·   Current strategic plan – evidence of achievable medium- to long-term opportunities.

·   Audited accounts – assurance that the BID-operating business association is managing its members’ BID targeted rate funds responsibly.

·   Annual report on the year just completed – evidence that programmes are addressing priority issues that benefit BID targeted ratepayers.

·   Business plan for the coming year – detailed one-year programme, based on the strategic plan, to be resourced and achieved.

·   Indicative budget for the following year – Auckland Council’s Annual Budget requires targeted rates to be identified a year in advance to inform the Annual Budget process which sets all rates.

·   Board Charter – establishes guidelines for effective board governance and positive relationships between the association and its members.

·   Annual Accountability Agreement – certification that these requirements have been met.

·   Programme Agreement – a good faith agreement between each BID-operating business association and the council that sets basic parameters of the council-business association relationship.

·   AGM minutes – the provisional minutes of each business association’s 2020 AGM meetings which contain the resolution, voted on by members, confirming the BID grant amount for the 2021/2022 financial year.

 

37.     In addition, BID-operating business associations are required to inform the council staff of progress with other compliance requirements, including:

·   Incorporated Society registration – a current registration of the business association along with all required documents up to date.

·   Resolving problems or issues, if any – problems or issues that have an impact on the governance or operation of the BID programme.

 

38.     The BID Policy sets an annual compliance deadline of 10 March for the information to be forwarded to the council, as summarised in the table below.

 

Table 1: Business associations’ compliance with the BID Policy as of 10 March 2021

 

Requirement

Financial Year 2019/2020

Strategic Plan

Tick, Mark, Ok, Perfect, Check, Done, Sign, Good, Green  2017 - 2021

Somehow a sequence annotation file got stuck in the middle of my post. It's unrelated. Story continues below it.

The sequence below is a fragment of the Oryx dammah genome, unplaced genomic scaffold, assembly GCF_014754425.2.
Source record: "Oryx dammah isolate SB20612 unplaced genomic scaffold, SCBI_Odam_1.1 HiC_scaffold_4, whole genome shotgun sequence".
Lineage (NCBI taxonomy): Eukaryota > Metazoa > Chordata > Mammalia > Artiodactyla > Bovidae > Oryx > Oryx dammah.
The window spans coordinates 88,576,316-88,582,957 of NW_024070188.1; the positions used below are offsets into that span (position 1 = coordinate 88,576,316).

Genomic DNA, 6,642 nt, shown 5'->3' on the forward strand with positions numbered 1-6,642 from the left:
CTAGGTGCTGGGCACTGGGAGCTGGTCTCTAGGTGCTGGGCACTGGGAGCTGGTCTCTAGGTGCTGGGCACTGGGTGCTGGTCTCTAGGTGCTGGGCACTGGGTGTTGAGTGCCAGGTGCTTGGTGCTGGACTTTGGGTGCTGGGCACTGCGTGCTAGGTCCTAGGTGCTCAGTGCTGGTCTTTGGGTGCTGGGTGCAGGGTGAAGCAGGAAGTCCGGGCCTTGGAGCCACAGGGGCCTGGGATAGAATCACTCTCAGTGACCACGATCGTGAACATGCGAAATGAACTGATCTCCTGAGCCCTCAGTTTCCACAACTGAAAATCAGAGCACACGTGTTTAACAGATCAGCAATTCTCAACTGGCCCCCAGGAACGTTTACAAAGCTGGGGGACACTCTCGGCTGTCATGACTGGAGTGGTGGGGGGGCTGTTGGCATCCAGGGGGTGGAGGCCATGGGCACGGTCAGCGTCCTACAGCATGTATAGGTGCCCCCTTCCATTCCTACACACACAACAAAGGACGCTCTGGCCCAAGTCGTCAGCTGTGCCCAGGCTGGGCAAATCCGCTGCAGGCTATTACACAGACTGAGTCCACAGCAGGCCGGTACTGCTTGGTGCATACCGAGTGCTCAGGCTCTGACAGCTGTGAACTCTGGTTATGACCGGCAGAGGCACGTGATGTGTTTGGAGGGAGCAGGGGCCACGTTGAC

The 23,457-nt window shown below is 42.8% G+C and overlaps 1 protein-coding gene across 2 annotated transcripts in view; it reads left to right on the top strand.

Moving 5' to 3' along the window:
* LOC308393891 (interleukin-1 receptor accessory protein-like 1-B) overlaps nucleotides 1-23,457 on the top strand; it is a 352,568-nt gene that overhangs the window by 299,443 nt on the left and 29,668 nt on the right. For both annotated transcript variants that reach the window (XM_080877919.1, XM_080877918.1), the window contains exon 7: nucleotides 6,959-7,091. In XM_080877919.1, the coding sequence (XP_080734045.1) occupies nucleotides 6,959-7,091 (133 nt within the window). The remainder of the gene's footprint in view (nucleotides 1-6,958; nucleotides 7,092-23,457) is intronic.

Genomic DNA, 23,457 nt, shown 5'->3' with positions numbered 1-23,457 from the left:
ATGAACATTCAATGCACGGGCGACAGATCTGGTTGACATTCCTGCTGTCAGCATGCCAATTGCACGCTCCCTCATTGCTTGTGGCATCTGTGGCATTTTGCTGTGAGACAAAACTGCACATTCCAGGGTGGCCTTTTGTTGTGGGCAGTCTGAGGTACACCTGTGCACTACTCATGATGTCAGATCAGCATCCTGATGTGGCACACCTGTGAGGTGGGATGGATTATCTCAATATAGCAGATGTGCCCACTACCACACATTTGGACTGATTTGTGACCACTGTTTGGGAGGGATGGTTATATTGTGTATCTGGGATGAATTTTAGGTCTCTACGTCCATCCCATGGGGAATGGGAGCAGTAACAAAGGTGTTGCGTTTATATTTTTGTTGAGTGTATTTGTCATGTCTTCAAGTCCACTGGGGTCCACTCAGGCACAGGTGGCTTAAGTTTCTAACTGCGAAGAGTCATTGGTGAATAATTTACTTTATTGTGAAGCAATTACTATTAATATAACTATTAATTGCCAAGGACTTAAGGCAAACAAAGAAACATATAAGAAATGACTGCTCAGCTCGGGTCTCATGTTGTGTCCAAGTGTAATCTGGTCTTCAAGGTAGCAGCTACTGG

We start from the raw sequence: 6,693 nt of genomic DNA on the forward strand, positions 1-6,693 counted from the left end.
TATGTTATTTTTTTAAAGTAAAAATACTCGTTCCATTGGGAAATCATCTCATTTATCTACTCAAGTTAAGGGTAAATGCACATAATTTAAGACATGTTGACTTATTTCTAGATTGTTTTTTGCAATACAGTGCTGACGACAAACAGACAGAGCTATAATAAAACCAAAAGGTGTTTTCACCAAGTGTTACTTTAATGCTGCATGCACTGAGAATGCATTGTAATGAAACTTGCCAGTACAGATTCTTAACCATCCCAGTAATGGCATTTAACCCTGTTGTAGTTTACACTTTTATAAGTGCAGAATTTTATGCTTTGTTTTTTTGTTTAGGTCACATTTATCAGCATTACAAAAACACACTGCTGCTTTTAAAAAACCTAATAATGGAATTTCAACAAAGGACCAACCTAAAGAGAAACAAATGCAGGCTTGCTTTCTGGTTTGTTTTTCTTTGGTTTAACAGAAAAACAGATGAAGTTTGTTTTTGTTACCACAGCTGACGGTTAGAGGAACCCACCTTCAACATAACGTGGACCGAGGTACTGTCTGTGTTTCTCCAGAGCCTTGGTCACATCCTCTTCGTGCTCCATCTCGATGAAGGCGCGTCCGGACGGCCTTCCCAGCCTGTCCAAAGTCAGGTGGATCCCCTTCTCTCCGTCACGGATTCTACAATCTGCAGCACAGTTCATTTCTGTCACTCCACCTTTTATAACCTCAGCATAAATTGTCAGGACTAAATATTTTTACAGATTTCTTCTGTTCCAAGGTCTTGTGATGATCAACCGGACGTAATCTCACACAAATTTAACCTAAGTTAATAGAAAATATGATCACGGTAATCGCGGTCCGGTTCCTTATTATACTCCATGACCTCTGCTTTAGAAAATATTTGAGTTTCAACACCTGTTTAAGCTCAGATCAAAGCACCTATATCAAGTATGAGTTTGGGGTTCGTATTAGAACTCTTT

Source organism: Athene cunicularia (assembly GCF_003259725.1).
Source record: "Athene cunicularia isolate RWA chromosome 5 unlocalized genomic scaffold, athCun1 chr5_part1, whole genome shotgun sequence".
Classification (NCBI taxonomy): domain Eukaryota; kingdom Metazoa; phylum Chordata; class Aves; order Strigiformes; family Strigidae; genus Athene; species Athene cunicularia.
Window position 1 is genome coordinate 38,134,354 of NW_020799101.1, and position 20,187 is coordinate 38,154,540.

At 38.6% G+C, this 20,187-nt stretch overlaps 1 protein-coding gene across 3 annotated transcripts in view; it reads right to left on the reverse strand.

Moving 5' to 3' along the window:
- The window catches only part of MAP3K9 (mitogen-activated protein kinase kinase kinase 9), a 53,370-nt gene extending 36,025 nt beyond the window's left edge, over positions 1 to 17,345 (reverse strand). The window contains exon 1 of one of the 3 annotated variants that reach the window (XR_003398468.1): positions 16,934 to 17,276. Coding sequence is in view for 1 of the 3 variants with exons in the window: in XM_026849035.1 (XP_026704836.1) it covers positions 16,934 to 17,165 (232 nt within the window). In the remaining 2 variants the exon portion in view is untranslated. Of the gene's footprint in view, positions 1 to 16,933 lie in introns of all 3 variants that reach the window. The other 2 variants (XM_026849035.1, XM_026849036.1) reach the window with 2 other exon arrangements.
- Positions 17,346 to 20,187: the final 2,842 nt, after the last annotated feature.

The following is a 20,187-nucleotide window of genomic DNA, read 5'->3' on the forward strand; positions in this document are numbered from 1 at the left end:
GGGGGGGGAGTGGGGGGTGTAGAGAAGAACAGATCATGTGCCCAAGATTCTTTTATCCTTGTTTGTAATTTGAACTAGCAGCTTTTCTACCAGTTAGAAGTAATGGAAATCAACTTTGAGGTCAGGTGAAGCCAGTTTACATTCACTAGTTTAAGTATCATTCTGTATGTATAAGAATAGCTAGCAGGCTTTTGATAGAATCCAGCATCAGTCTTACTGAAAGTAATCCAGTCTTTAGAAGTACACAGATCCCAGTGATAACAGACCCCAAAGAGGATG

Tick, Mark, Ok, Perfect, Check, Done, Sign, Good, Green2020 - 2023

Audited financials

Tick, Mark, Ok, Perfect, Check, Done, Sign, Good, Green

Tick, Mark, Ok, Perfect, Check, Done, Sign, Good, Green

Annual Report

Tick, Mark, Ok, Perfect, Check, Done, Sign, Good, Green

Tick, Mark, Ok, Perfect, Check, Done, Sign, Good, Green

Business Plan

Tick, Mark, Ok, Perfect, Check, Done, Sign, Good, Green

Tick, Mark, Ok, Perfect, Check, Done, Sign, Good, Green

Indicative budget

Tick, Mark, Ok, Perfect, Check, Done, Sign, Good, Green

Tick, Mark, Ok, Perfect, Check, Done, Sign, Good, Green

Board Charter

Tick, Mark, Ok, Perfect, Check, Done, Sign, Good, Green

Tick, Mark, Ok, Perfect, Check, Done, Sign, Good, Green

Annual Accountability Agreement

Tick, Mark, Ok, Perfect, Check, Done, Sign, Good, Green

Tick, Mark, Ok, Perfect, Check, Done, Sign, Good, Green

Annual meeting w/ local board

23 February 2021

23 February 2021

Programme Agreement

Tick, Mark, Ok, Perfect, Check, Done, Sign, Good, Greenvalid to November 2022

Tick, Mark, Ok, Perfect, Check, Done, Sign, Good, Greenvalid to December 2023

Incorporated society registration

Tick, Mark, Ok, Perfect, Check, Done, Sign, Good, Green

Tick, Mark, Ok, Perfect, Check, Done, Sign, Good, Green

2020 AGM minutes (provisional)

Tick, Mark, Ok, Perfect, Check, Done, Sign, Good, Green

Tick, Mark, Ok, Perfect, Check, Done, Sign, Good, Green

Resolving problems or issues

Nothing to record

Nothing to record

 

39.     As Te Atatu Peninsula and Central Park Henderson business associations have sufficiently complied with the BID Policy, staff advise the local board to recommend to the Governing Body the setting of the targeted rate.

 

Both business associations retain the same BID grant amounts for 2021/2022

40.     As shown in Table 2 below: